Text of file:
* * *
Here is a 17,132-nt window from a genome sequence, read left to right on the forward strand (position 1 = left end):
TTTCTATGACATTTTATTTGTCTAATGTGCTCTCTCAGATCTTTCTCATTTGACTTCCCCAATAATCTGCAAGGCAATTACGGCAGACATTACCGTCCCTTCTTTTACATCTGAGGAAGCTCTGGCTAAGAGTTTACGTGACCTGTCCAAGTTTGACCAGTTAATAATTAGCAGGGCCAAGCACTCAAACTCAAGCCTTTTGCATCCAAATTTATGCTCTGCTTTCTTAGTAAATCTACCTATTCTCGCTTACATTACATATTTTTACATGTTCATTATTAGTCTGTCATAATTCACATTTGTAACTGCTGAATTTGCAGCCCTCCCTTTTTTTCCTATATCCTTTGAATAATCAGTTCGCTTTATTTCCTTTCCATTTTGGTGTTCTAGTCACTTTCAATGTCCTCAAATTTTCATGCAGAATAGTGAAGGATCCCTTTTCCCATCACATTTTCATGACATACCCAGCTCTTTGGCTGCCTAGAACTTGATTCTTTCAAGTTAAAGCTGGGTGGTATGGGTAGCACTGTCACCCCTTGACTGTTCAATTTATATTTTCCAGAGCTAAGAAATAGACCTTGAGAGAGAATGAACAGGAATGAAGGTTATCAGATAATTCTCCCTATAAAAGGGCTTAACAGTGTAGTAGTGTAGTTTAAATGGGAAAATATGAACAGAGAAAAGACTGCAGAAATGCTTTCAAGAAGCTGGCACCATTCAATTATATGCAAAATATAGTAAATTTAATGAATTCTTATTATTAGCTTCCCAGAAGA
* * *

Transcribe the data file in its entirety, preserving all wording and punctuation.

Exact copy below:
Here is a 17,132-nt window from a genome sequence, read left to right on the forward strand (position 1 = left end):
TTTCTATGACATTTTATTTGTCTAATGTGCTCTCTCAGATCTTTCTCATTTGACTTCCCCAATAATCTGCAAGGCAATTACGGCAGACATTACCGTCCCTTCTTTTACATCTGAGGAAGCTCTGGCTAAGAGTTTACGTGACCTGTCCAAGTTTGACCAGTTAATAATTAGCAGGGCCAAGCACTCAAACTCAAGCCTTTTGCATCCAAATTTATGCTCTGCTTTCTTAGTAAATCTACCTATTCTCGCTTACATTACATATTTTTACATGTTCATTATTAGTCTGTCATAATTCACATTTGTAACTGCTGAATTTGCAGCCCTCCCTTTTTTTCCTATATCCTTTGAATAATCAGTTCGCTTTATTTCCTTTCCATTTTGGTGTTCTAGTCACTTTCAATGTCCTCAAATTTTCATGCAGAATAGTGAAGGATCCCTTTTCCCATCACATTTTCATGACATACCCAGCTCTTTGGCTGCCTAGAACTTGATTCTTTCAAGTTAAAGCTGGGTGGTATGGGTAGCACTGTCACCCCTTGACTGTTCAATTTATATTTTCCAGAGCTAAGAAATAGACCTTGAGAGAGAATGAACAGGAATGAAGGTTATCAGATAATTCTCCCTATAAAAGGGCTTAACAGTGTAGTAGTGTAGTTTAAATGGGAAAATATGAACAGAGAAAAGACTGCAGAAATGCTTTCAAGAAGCTGGCACCATTCAATTATATGCAAAATATAGTAAATTTAATGAATTCTTATTATTAGCTTCCCAGAAGA